First DriveThe Polo Beats Edition is packed with extra kit for a reasonable price, but its average driving dynamics leave us cold
First DriveWe drive VW's supermini in range-topping trim and with its pokiest 109bhp 1.0-litre engine. Does the combination make sense in the UK?
What is it?
It’s the new, super-economy version of the new VW Polo, still a year from British showrooms, but more or less complete. We drove a late prototype at VW’s launch for its other Polo models in Sardinia, Italy. If VW’s other BlueMotion models (Golf, Jetta, Caddy, Passat, Touran) are anything to go by, this will have a claim to being the world’s most frugal supermini.
The VW Polo BlueMotion is powered by an all-new 1.2 litre three-cylinder common-rail turbodiesel producing 75bhp, and driving through a five-speed manual gearbox with very widely spaced ratios and an tall (30mph/1000 rpm) fifth gear.
The engine stops when the car is stationary in traffic, then restarts when the driver selects first gear. There’s a smart alternator that does most of its battery charging the when the car is slowing, and the body is fitted with body bits to improve its aerodynamics (front splitter, flat undertray, side skirts, rear window fairing and a 10mm lower ride height).
What’s it like?
The VW Polo BlueMotion is downright amazing for the way it sips fuel; surprisingly normal for the way it drives. VW’s own combined fuel consumption figure is an extraordinary 85.6mpg, accompanied by 87gm/km of CO2.
But even more remarkable, we feel, is the fact that on a 25-mile route in Sardinia, driven at normal traffic speed with no exaggerated effort to save fuel, we were able to return an awesome 78.5mpg according to the fuel computer. Even if that were 10 per cent wrong, as some fuel computers are, it would still be an awesome performance. Senior editor Andrew Frankel did the same route, giving the BlueMotion the beans, and still returned 60mpg.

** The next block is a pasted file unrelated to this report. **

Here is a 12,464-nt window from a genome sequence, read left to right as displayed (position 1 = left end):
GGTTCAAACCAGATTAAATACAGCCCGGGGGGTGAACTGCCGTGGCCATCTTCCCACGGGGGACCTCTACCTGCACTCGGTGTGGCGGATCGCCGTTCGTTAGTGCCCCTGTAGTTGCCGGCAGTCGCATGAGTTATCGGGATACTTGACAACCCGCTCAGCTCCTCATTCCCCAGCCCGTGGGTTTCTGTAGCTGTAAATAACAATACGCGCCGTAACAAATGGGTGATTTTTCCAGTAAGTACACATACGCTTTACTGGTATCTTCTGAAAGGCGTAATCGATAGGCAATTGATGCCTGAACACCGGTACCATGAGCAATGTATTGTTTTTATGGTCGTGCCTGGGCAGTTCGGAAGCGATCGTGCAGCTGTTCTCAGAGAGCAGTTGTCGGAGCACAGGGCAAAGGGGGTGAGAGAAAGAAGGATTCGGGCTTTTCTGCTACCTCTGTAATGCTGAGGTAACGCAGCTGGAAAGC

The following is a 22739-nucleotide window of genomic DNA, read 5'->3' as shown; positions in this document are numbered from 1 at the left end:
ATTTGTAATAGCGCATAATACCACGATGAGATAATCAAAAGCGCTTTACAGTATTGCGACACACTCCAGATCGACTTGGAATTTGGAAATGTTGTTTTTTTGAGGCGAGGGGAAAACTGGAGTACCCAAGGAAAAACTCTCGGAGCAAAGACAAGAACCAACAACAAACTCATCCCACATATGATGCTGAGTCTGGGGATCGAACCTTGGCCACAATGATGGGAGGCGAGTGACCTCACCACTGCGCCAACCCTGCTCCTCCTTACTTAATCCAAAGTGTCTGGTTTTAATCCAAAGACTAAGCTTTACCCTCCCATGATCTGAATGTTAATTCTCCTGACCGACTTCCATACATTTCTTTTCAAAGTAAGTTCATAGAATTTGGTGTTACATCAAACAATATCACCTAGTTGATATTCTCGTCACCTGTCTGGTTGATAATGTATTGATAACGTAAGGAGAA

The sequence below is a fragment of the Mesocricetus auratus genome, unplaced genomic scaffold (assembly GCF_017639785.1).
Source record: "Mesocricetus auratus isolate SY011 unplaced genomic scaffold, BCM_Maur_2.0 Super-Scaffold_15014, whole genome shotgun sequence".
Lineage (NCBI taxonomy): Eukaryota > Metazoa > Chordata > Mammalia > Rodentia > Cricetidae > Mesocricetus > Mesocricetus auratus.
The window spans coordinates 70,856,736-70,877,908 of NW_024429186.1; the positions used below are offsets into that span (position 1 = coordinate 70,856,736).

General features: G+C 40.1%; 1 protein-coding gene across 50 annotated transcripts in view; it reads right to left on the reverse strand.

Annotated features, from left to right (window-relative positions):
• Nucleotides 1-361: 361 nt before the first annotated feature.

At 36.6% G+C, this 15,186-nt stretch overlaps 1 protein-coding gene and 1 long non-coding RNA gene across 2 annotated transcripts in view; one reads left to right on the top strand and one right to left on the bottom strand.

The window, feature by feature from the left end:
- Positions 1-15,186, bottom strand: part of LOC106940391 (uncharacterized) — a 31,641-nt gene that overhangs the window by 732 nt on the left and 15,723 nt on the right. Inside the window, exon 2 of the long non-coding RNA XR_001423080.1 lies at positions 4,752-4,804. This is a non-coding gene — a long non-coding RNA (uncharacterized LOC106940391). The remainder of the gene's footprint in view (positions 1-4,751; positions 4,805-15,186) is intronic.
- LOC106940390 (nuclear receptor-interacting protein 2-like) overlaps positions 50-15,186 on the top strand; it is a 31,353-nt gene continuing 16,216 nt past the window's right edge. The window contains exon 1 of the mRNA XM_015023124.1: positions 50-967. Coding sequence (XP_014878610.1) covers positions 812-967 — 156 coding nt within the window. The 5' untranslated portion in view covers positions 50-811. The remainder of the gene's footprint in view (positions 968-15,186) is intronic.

The Polo BlueMotion is virtually as refined and smooth as the ordinary models, and quite rewarding to drive, too. The steering isn’t quite as sensitive as the standard cars (given the hard-walled 15-inch low rolling resistance tyres) but the ride is fine. It takes a while to get used to the wide gear ratios, and to trust the change-up light which wills you to let the little engine lug. Once you train youirself, spectacular fuel mileage is simple. Most important, you could see yourself using one of these as practical transport every day.
Should I buy one?
Maybe, if you’re that sort of person. Just about everyone’s got an economy version of their new models now, but this is certainly one of the most effective. It’ll cost up to £900 more than the equivalent ordinary diesel model (we’d estimate £12,000) which is a pretty solid price. On the other hand, you’ll definitely be helping to cut greenhouse gases, and besides, driving for economy can be a lot of fun.